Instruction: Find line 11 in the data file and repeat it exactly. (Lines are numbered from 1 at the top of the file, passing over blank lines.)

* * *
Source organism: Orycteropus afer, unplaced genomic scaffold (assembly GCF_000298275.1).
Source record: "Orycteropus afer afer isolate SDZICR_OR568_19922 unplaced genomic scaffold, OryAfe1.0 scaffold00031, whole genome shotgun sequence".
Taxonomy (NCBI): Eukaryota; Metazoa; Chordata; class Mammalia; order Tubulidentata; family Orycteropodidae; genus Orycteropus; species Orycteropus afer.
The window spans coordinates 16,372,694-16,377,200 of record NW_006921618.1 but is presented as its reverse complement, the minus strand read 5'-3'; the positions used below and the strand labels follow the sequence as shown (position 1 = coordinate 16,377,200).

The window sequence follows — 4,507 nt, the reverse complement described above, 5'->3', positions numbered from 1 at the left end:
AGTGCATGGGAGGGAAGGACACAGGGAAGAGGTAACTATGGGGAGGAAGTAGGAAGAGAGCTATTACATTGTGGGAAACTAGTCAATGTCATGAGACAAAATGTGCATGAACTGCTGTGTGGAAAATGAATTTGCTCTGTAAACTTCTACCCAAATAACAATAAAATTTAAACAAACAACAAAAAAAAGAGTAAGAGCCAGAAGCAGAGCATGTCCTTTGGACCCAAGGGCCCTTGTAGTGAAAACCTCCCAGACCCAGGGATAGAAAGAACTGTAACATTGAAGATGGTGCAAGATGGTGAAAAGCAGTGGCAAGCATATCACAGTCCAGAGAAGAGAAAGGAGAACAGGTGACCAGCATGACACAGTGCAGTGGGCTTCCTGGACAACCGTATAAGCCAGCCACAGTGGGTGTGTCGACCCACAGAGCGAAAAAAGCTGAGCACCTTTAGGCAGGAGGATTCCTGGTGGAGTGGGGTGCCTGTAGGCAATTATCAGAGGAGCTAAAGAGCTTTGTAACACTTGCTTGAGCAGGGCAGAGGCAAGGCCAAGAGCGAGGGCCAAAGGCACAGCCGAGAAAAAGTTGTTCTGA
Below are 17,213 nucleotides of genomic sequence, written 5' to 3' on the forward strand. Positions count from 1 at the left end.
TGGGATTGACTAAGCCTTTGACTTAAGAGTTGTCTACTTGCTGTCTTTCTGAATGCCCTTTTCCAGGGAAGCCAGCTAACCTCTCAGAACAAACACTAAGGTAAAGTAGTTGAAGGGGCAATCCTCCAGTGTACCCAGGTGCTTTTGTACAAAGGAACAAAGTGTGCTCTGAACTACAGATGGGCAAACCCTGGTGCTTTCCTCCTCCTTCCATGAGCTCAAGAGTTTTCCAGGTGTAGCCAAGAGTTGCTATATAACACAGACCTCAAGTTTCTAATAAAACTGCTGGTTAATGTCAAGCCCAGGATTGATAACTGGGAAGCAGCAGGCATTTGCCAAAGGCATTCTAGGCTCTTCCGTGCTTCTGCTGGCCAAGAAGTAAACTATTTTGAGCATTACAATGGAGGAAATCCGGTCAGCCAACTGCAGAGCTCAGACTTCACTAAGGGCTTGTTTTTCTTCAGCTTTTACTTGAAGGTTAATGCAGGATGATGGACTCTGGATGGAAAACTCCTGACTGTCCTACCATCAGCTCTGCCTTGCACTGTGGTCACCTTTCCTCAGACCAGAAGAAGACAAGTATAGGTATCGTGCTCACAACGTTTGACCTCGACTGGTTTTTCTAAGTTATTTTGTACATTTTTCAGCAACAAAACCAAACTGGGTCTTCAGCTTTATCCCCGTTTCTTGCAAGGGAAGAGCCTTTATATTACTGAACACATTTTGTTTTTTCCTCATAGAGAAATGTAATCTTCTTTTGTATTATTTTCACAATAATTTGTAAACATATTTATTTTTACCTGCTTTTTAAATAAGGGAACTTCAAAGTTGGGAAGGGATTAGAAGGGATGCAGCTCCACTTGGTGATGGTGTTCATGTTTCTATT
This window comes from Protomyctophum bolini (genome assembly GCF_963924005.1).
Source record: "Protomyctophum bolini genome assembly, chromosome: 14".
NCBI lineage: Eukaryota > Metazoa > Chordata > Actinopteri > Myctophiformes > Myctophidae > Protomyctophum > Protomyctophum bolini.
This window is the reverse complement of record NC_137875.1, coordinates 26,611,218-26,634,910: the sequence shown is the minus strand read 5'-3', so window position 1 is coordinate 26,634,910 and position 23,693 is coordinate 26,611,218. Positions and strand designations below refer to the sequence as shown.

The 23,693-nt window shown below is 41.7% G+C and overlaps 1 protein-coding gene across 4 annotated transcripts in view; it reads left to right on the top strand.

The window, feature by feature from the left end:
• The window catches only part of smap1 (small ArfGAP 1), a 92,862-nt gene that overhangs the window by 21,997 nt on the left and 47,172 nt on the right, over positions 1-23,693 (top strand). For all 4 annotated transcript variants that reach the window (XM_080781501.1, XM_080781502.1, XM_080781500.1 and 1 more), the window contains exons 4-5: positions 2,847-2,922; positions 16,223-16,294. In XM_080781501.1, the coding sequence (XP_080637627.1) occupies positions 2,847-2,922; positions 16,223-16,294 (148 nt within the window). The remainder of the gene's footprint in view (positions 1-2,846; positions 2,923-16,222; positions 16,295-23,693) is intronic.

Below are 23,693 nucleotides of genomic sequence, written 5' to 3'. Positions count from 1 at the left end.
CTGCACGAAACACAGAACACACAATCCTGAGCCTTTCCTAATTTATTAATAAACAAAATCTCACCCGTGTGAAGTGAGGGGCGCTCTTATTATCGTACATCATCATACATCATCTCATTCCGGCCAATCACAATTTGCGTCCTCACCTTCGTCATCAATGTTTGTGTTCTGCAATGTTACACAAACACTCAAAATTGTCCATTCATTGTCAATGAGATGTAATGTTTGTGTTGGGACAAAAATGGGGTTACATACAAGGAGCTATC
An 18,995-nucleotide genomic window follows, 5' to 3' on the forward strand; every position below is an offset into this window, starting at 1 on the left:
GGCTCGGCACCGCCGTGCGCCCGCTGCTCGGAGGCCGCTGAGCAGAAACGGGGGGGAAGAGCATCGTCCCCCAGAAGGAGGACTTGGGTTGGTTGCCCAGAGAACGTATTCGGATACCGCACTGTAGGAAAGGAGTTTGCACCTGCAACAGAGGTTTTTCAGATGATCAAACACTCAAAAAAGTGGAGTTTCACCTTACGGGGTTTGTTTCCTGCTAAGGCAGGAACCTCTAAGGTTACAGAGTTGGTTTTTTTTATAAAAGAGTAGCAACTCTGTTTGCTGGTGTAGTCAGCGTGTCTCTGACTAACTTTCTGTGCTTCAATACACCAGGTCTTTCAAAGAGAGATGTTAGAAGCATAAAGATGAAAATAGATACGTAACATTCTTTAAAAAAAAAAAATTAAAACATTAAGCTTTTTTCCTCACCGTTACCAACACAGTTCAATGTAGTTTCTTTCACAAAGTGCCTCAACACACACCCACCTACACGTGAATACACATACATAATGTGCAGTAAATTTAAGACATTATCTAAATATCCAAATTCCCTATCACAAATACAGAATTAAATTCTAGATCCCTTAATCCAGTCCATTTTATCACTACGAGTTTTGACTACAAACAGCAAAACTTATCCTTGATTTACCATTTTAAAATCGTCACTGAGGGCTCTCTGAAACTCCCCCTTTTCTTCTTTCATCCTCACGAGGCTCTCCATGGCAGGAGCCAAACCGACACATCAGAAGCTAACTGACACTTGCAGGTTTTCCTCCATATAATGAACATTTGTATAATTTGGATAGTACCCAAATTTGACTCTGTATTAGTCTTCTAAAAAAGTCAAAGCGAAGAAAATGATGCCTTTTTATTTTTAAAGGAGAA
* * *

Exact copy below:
NCBI lineage: Eukaryota > Metazoa > Chordata > Actinopteri > Myctophiformes > Myctophidae > Protomyctophum > Protomyctophum bolini.